Q: Custodial parent will not terminate CS even though child lives with us. Do we have options?
Our daughter, 17, moved in with us 4 months ago. We have paid for everything bc she refuses to help. She took away her car and phone which we have had to replace. We are paying large sums in CS and in arrears. She won’t pay for anything and refuses to terminate. And has never wanted our help (as in wouldn’t allow us)to pay for medical.. etc. and Now wants us to pay for things that aren’t even for her. Also, It was an unhealthy, (mentally and emotionally) situation for my daughter when at her Moms. We would like to get full custody and terminate CS. Is this possible and if so how can we do this? And how would it work? Thanks!!
A: To clarify, I am going to assume that the "we" you are referring to is the child's father and maybe his now significant other? While I prefer Mom and Dad to be able to recognize that there is an issue that needs to be resolved and be able to work out the best way to resolve it by agreement, it may not be possible.
There are a couple issues that would dictate the best way to handle this: If the child is close to 18 and will not be attending college full time, the support provisions terminate on her 18th birthday unless your parenting plan says otherwise or there is some exception under the law that applies to your situation. That is statutory and no further action is needed. However, if child support is being withheld via a wage withholding then that is an issue to deal with. And depending on the practices of the court in your area, your judge may not want to terminate the child support order or withholding until they know for sure that the child will not enroll in college by waiting until October 1st since that is the statutory deadline for enrollment. This really depends on your facts, the cooperation of your x-spouse (you may not have that here), and the judge. The custody provisions of the parenting plan don't apply once she turns 18 either. If she just turned 17, then you may want to call an attorney to see what can be done for the next year.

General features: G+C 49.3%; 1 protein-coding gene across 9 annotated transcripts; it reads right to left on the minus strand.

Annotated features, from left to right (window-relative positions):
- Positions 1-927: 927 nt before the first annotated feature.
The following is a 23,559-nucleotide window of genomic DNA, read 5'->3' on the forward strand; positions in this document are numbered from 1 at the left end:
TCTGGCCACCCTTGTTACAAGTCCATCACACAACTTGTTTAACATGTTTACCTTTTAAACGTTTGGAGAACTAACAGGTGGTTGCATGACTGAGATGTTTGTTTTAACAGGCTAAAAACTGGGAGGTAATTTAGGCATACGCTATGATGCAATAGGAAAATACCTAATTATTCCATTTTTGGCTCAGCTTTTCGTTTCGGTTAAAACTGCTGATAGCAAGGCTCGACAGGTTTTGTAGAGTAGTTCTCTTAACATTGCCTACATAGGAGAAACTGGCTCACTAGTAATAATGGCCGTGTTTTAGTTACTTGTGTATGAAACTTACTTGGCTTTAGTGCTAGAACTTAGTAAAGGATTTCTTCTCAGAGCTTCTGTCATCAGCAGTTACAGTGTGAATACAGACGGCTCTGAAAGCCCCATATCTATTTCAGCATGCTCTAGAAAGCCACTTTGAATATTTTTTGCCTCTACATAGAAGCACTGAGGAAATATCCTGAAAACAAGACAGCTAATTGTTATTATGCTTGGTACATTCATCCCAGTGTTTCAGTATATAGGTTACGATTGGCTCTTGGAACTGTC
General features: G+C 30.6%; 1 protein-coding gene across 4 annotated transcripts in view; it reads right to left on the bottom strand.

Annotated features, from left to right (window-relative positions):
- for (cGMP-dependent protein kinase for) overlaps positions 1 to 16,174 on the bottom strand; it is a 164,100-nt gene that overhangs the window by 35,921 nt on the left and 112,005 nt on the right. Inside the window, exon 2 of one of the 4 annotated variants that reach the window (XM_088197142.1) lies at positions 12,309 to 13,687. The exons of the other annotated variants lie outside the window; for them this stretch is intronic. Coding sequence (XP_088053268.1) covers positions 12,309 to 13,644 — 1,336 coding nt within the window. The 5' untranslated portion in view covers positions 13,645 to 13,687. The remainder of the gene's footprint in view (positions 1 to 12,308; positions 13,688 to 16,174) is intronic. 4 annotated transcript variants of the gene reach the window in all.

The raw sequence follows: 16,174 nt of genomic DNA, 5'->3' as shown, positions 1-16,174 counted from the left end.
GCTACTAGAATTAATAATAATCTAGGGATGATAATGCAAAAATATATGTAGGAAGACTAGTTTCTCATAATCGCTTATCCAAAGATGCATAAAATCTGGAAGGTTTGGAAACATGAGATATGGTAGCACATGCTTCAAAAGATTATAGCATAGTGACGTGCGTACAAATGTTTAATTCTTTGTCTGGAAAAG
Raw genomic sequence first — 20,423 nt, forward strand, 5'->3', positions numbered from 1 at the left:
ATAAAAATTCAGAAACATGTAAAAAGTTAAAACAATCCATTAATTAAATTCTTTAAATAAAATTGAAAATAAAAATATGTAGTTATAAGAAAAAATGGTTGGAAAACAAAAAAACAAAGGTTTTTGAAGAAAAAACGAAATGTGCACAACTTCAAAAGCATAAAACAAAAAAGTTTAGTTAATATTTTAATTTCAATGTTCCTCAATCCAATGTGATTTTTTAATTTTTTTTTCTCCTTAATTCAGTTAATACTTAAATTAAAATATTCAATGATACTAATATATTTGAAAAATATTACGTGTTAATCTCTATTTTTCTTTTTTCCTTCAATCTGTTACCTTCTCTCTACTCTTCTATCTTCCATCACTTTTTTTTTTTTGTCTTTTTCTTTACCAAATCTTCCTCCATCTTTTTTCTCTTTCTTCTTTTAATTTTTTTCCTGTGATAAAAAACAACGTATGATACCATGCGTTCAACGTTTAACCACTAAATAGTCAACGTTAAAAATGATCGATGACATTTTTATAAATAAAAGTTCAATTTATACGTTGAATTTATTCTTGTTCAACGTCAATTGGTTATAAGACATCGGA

You also mentioned arrears. This is tricky too. A court order cannot retroactively modify a child support order. It can only modify a court order for child support going forward. This means that if you are in need of a modification you should file it ASAP (preferably after you get the advice of a child support lawyer). But depending on if you have had your daughter for 30 consecutive nights, you may be able to get periods of child support abated. Depending on how much in arrears you are, it may be beneficial to pay an attorney to try and help you grapple with this.
This situation tends to be so fact specific and you really need to get the advice a Missouri child support attorney. If you are in St. Louis County or a nearby surrounding county, feel free to call my office at 314-725-4000. Good luck!
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